Serendipity was the word of the weekend. First off, Goran and I planned this trip over a month ago as we both reminisced about our productive spring of 2014. We didn't know that Washington Pass would open so early and that we'd have the chance to take care of some unfinished business up there.
At about 11:45pm on Friday night, I picked Goran up at Seatac and we headed for the pass after a quick stop at home. Turns out Highway 20 at 2am is a quick drive—we made it to the pullout for Cutthroat Peak at about 3am and took a quick nap in the car, with alarms set for 4am. As we packed up our gear, we watched a beautiful lunar eclipse that took the valley, which had been bathed in bright moonlight, into darkness. We left the car at about 4:45am and the conditions were ideal for booting—the snow was firm, but secure enough to not need crampons for most of the approach. We made it to the base of the couloir at about 6:15am, where we geared up as the sun rose.
There was plenty of snow in the couloir, but the ice was a bit thin, aerated, and brittle. Nevertheless, it was climbable. I led a short, steep pitch on this combination of neve and ice up to a fixed anchor below the crux corner pitch and brought Goran up on that anchor, backed up with a good screw. From there, it was party time. The crux pitch was really fun. In many places, the ice wasn't thick enough to fully swing into and required delicate tapping and hooking. I was able to get 2 decent screws in and then found rock protection higher up. While it seemed like using a chimney technique was possible, I was having too much fun climbing the ice and neve, so I stuck to the face. Once the angle eased off, it was just a little further to get to steep snow and I was able to run up the snow couloir all the way to the cave below the next step. Inside the cave, I found a perfectly clear, thick ice flow which took two screws for an anchor perfectly. What a cool belay!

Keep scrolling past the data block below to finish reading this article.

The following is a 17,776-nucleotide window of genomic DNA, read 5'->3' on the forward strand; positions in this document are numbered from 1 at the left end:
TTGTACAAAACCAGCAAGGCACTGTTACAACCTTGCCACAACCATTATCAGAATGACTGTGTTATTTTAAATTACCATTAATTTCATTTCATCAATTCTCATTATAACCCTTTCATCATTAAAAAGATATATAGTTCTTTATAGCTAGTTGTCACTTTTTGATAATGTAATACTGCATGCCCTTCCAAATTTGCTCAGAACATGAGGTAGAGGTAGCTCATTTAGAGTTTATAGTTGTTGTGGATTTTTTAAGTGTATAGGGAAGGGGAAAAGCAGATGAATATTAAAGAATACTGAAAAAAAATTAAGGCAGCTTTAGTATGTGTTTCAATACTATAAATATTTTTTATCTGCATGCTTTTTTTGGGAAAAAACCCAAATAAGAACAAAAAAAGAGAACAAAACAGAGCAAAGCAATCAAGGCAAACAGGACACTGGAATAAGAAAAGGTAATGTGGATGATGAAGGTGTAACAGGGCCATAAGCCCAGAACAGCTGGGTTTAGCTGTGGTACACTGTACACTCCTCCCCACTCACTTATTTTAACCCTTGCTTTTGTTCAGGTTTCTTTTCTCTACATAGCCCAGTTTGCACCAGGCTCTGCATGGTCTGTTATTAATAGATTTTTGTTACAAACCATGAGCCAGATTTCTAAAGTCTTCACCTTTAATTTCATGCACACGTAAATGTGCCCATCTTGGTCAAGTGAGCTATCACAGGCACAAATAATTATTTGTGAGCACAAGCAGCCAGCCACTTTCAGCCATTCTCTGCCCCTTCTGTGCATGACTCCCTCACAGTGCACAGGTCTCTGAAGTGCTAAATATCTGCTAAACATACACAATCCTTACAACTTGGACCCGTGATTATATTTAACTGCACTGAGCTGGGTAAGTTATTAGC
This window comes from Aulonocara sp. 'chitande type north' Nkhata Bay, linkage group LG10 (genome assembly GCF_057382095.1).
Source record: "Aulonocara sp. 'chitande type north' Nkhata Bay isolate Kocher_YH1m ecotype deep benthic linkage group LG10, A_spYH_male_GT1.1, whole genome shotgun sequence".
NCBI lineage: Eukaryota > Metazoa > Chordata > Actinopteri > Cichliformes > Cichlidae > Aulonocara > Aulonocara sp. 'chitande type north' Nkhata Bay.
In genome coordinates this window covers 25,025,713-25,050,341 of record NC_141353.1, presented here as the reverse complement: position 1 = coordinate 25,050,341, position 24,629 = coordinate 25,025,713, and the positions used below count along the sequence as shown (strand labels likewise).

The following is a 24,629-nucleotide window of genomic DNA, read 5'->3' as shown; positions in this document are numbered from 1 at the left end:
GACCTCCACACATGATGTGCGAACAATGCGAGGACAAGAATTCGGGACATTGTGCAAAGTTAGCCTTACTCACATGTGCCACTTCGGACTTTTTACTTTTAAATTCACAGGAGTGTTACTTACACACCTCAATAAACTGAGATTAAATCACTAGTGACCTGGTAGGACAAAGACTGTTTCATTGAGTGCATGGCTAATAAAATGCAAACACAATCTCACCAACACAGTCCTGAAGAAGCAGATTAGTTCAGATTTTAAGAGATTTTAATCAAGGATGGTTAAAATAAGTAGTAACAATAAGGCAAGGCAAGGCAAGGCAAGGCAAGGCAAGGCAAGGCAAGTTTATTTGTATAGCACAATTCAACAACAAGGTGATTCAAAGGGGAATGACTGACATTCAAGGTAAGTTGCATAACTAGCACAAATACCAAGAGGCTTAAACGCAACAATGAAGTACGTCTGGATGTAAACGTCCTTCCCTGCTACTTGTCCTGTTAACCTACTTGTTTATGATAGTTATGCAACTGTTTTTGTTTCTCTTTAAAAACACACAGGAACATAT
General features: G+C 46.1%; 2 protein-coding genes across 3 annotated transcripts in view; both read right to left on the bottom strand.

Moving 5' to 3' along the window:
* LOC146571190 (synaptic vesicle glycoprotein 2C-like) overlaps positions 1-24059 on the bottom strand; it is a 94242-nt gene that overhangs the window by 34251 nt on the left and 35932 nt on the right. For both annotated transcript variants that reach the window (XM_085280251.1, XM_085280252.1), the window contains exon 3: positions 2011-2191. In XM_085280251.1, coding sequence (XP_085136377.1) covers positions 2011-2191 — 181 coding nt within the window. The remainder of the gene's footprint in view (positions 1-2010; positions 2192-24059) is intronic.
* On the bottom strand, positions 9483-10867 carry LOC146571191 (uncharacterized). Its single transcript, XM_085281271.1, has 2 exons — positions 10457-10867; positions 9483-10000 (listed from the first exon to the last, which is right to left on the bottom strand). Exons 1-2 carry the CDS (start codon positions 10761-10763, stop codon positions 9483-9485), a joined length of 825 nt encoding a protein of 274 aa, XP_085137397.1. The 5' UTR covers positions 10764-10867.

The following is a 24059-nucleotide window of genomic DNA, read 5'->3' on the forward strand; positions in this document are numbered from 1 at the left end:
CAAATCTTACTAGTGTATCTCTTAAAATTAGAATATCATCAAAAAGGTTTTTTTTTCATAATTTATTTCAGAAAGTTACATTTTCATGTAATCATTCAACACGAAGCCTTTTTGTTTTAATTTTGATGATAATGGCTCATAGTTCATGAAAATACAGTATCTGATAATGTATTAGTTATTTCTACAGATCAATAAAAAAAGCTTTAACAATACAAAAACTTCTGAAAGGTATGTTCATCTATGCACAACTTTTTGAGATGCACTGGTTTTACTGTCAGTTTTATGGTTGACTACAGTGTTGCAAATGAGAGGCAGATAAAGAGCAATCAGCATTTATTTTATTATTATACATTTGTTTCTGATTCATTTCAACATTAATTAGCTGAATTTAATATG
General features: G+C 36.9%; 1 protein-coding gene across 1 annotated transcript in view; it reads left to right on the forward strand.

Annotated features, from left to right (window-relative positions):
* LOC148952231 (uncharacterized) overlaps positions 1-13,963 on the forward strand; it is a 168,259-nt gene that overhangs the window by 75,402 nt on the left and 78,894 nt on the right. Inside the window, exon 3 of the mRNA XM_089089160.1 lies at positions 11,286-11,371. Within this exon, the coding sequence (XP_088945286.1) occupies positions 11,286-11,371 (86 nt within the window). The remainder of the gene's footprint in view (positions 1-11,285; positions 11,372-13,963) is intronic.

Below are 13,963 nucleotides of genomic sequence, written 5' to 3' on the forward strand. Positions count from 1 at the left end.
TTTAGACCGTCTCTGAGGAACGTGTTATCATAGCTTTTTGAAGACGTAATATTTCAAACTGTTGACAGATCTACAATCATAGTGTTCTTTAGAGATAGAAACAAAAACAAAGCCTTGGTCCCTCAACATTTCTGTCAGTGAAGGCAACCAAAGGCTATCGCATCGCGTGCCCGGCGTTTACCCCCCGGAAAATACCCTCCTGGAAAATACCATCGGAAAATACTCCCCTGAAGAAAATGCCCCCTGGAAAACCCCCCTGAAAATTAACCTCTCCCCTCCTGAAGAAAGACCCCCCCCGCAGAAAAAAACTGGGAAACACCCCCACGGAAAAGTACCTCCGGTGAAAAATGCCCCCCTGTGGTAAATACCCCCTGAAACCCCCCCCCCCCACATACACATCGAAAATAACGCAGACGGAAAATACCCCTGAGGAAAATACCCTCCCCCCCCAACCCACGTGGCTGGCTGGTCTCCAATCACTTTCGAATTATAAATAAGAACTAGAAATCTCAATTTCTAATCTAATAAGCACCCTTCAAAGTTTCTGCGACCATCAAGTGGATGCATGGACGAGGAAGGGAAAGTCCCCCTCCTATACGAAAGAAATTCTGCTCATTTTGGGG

Goran led the next pitch, which ended up being a simul-climb to just below the summit. It was what I'd call sub-optimal, with sugar snow on rock and lots of post-holing in very steep snow. Goran found a few pieces of gear here and there and then brought me up just below the summit on a good anchor. I then headed past him on steep snow to the proper summit. It was about 11am at that point and completely gorgeous up there, with a commanding 360-degree view.
We knew that finding the descent route might be tricky. And it was. We searched for the first set of chains for over an hour in vain. They must have been buried under snow somewhere we didn't quite look. We found an old anchor which had been destroyed, but never found the true anchor, so we built an anchor off a horn with a pin backing it up and did a double-rope rap (we brought a tagline) off that and quickly found the next anchor. Just as we were setting up our rap, our friend Will was finishing the route solo—impressive! He joined us on our series of slow raps down the face and we all hiked out together.
This was an awesome climb in a beautiful setting with an unbeatable approach:climb ratio for this style. Now that I've summited, if I were to do it again, I'd rap after climbing the crux pitch—the rest of the route wasn't nearly as fun and was much harder to protect. Plus the West Ridge descent route is quite slow.
After getting all of 45 minutes of sleep, we napped in the sun at the car and then drove to the Fun Rock parking lot in Mazama where we proceeded to fall asleep in the back of my car at 4pm and sleep straight through until 7:30am the next morning. Now that's a day!